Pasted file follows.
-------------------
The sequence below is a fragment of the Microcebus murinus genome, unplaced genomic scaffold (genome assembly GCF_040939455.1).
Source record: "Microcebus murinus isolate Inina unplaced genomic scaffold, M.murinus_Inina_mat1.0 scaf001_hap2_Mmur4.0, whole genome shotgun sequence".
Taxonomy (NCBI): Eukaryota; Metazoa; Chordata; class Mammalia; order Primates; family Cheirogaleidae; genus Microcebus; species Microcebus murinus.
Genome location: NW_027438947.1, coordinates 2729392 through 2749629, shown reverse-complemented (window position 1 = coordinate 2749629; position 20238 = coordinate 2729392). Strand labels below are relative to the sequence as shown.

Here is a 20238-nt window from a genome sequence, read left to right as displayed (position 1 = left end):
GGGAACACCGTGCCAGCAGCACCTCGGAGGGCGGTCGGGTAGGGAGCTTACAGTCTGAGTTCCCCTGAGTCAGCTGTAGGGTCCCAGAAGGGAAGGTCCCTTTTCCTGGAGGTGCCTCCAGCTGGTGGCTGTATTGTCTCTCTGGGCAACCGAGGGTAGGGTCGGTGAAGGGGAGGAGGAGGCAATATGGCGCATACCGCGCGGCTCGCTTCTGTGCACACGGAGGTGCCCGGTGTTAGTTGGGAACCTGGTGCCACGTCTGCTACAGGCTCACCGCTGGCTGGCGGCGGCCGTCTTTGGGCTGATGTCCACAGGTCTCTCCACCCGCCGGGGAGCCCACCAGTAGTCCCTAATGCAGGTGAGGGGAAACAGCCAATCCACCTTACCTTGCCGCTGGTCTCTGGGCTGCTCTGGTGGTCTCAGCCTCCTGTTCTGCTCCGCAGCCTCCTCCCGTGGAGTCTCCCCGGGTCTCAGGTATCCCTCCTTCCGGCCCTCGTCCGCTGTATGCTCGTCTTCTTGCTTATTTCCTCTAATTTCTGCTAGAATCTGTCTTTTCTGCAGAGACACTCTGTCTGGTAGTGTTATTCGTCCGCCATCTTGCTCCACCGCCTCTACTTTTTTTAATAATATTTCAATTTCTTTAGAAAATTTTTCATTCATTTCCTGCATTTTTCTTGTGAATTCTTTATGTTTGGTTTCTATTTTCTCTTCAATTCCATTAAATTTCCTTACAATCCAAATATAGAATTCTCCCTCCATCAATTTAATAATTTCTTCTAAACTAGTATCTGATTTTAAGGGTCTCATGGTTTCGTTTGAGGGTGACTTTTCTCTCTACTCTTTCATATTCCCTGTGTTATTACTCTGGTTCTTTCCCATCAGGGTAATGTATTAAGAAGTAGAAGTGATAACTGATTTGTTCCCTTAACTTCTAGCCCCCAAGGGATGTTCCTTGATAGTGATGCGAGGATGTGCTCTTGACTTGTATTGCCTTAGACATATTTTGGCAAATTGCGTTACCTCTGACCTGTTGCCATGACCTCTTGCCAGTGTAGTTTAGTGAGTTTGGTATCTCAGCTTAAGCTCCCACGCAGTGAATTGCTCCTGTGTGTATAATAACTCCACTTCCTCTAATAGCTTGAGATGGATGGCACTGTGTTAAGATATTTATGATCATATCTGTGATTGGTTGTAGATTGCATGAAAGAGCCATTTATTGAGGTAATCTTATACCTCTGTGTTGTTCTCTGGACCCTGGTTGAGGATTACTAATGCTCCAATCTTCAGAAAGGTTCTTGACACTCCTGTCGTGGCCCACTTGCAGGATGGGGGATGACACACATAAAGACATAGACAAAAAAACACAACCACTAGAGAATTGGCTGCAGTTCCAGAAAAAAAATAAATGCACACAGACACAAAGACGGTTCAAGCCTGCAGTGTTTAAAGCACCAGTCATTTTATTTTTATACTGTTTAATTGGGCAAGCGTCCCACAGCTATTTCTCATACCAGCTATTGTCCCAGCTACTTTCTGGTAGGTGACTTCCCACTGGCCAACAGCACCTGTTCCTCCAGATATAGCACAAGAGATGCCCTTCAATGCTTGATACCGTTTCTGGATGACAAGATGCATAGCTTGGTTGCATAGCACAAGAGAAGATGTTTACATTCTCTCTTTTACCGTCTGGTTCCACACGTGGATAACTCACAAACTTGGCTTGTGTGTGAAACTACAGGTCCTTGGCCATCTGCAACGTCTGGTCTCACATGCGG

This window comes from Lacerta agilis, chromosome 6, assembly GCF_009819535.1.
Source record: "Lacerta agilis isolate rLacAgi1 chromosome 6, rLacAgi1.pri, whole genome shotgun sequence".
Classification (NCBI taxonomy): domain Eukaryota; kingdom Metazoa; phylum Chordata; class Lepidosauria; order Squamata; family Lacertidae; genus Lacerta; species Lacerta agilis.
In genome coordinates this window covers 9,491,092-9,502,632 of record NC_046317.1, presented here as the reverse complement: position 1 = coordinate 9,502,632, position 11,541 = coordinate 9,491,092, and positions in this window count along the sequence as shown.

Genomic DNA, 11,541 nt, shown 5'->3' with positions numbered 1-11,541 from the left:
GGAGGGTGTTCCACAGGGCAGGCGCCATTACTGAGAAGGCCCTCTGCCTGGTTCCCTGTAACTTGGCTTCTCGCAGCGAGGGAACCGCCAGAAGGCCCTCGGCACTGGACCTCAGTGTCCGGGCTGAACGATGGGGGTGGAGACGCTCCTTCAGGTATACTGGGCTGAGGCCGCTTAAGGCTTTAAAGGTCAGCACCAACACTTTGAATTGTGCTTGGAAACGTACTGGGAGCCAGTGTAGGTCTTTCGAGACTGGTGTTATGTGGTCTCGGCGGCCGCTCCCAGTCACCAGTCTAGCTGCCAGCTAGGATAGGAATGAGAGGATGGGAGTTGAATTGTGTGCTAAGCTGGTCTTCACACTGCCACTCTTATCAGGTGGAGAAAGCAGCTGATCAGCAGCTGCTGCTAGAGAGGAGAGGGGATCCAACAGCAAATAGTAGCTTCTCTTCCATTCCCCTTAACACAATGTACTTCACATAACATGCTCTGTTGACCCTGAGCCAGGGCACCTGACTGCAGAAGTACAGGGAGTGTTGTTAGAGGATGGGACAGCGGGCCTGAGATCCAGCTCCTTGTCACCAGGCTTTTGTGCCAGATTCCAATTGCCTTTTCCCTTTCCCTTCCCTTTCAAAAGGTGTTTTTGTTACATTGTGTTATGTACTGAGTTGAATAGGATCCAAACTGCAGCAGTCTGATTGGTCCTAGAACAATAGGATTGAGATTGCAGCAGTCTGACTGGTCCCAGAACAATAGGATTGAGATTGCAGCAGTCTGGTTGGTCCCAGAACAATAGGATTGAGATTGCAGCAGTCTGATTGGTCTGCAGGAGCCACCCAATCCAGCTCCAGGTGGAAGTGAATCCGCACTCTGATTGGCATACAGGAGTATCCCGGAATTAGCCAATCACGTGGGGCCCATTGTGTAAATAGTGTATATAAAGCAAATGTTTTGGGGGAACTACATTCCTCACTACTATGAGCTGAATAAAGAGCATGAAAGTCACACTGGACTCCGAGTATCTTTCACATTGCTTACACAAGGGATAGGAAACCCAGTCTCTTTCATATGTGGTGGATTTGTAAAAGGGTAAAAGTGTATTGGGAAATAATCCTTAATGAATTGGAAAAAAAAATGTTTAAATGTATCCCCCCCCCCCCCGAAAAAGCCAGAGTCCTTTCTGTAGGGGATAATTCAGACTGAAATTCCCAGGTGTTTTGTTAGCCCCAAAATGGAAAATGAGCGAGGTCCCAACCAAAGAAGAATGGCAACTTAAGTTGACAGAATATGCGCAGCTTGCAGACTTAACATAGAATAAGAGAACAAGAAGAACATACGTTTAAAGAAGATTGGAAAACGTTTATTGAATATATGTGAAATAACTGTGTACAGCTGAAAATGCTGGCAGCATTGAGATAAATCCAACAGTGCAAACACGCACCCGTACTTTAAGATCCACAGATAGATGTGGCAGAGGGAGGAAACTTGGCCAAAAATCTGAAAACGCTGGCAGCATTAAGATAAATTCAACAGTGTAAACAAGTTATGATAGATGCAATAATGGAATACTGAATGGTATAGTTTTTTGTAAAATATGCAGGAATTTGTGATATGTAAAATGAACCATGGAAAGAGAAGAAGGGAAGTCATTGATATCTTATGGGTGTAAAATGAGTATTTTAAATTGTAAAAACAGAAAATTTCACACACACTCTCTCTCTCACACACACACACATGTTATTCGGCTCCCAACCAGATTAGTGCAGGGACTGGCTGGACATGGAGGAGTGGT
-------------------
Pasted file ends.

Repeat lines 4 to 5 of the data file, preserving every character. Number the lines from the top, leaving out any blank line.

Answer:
Genome location: NW_027438947.1, coordinates 2729392 through 2749629, shown reverse-complemented (window position 1 = coordinate 2749629; position 20238 = coordinate 2729392). Strand labels below are relative to the sequence as shown.

Here is a 20238-nt window from a genome sequence, read left to right as displayed (position 1 = left end):